Bush rejects EPA warming report
The Environmental Protection Agency released in June a report on global climate change that contradicts public statements on the subject made by President George W. Bush. The agency’s report claims to have found evidence that human activity is having a significant warming effect on the global climate.
The new position was staked out, with no fanfare or public statement, in a document titled Climate Action Report 2002, directed to the United Nations. The President distanced himself from the report after he came under heavy fire for his apparent flip-flop on the issue.
“I read the report put out by the bureaucracy,” Bush told reporters on June 4. “The Kyoto treaty would severely damage the United States’s economy, and I don’t accept that.” Presidential spokesman Ari Fleischer assured reporters the President still believes there is “considerable uncertainty” regarding the causes of global warming.
EPA at odds with Senate
The new EPA report is at odds with the U.S. Senate, which opted to reject the Kyoto Protocol in 1997 by a unanimous 95-0 vote. With the science of global warming uncertain and the U.S. destined to bear the brunt of future restrictions on energy use and greenhouse gas emissions, the Senate demanded significant changes in the Protocol before it would consider ratification. Most notably, the Senate objected to the Protocol’s:
- failure to give nations credit for emissions-capturing forests and other carbon “sinks;”
- refusal to allow nations to trade emissions credits;
- designation of 1990 as the base year for emissions calculations;
- failure to apply to China, India, or other leading greenhouse gas emitters; and
- strict and legally binding enforcement provisions.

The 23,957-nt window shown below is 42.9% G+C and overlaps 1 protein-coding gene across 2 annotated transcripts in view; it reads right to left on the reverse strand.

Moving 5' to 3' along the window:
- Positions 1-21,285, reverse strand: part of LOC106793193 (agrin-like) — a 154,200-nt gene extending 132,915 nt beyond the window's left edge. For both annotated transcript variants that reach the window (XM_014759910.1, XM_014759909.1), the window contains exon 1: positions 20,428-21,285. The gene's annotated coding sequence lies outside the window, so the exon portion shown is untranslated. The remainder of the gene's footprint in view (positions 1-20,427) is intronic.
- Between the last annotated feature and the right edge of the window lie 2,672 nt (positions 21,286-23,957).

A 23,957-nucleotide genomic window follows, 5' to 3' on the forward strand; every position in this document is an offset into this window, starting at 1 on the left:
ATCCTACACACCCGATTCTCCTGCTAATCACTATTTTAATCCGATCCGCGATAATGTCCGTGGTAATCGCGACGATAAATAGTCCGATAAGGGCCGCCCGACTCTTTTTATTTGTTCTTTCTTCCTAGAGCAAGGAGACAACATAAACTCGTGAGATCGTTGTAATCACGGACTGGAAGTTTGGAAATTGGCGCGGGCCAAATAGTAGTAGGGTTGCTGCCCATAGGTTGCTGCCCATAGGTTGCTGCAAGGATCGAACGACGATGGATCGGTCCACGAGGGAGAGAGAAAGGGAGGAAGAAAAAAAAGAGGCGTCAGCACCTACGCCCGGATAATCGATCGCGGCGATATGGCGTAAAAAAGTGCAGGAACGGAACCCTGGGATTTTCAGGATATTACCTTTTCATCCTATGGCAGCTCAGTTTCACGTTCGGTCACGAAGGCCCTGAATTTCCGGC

In March 2001, Bush notified Kyoto delegates the U.S. was withdrawing from the Protocol based on the above concerns, as well as concerns regarding the uncertain scientific case for global warming and the Protocol’s potentially devastating effects on the U.S. economy. Bush pledged the U.S. would undertake further research into global warming issues and work to reduce greenhouse gas emissions under a more flexible and economically rational framework.
As recently as February 2002, when the Bush administration announced a series of voluntary programs to reduce U.S. greenhouse gas emissions, the President publicly stood by the view, shared by many prominent atmospheric scientists, that science has failed to discover a link between human activity and global temperatures.
In the Climate Action Report, however, EPA paints a daunting panorama of environmental harms that will result from human-induced global warming. Temperatures rise between 5 and 9 degrees Fahrenheit in the twenty-first century. Sea levels rise, consuming coral reefs, barrier islands, and coastal wetlands. Water supplies dry up, as there is less snowpack to melt each spring. Rocky Mountain meadows disappear. Forest regions see wholesale shifts in species population and growth patterns. Droughts consistently afflict the western U.S. Tropical storms gain ferocity and inflict great flooding catastrophes on the East Coast.
Experts criticize report
Patrick Michaels, professor of environmental sciences at the University of Virginia, observed that the Bush report’s regional analysis on the future effects of global warming was taken from a faulty assessment previously put forward by the Clinton administration. The regional assessment, according to Michaels, “was based on two climate models that performed worse than a table of random numbers when applied to U.S. temperatures over the past 100 years.”
Instead of fictitious horror stories about disappearing Rocky Mountain meadows, the actual result of a carbon dioxide-enhanced world this past century has been highly desirable, Michaels points out. “Over the last century, life span has doubled and crop yields have quintupled. We’ve had unprecedented democratization of wealth. So how important is this issue really?”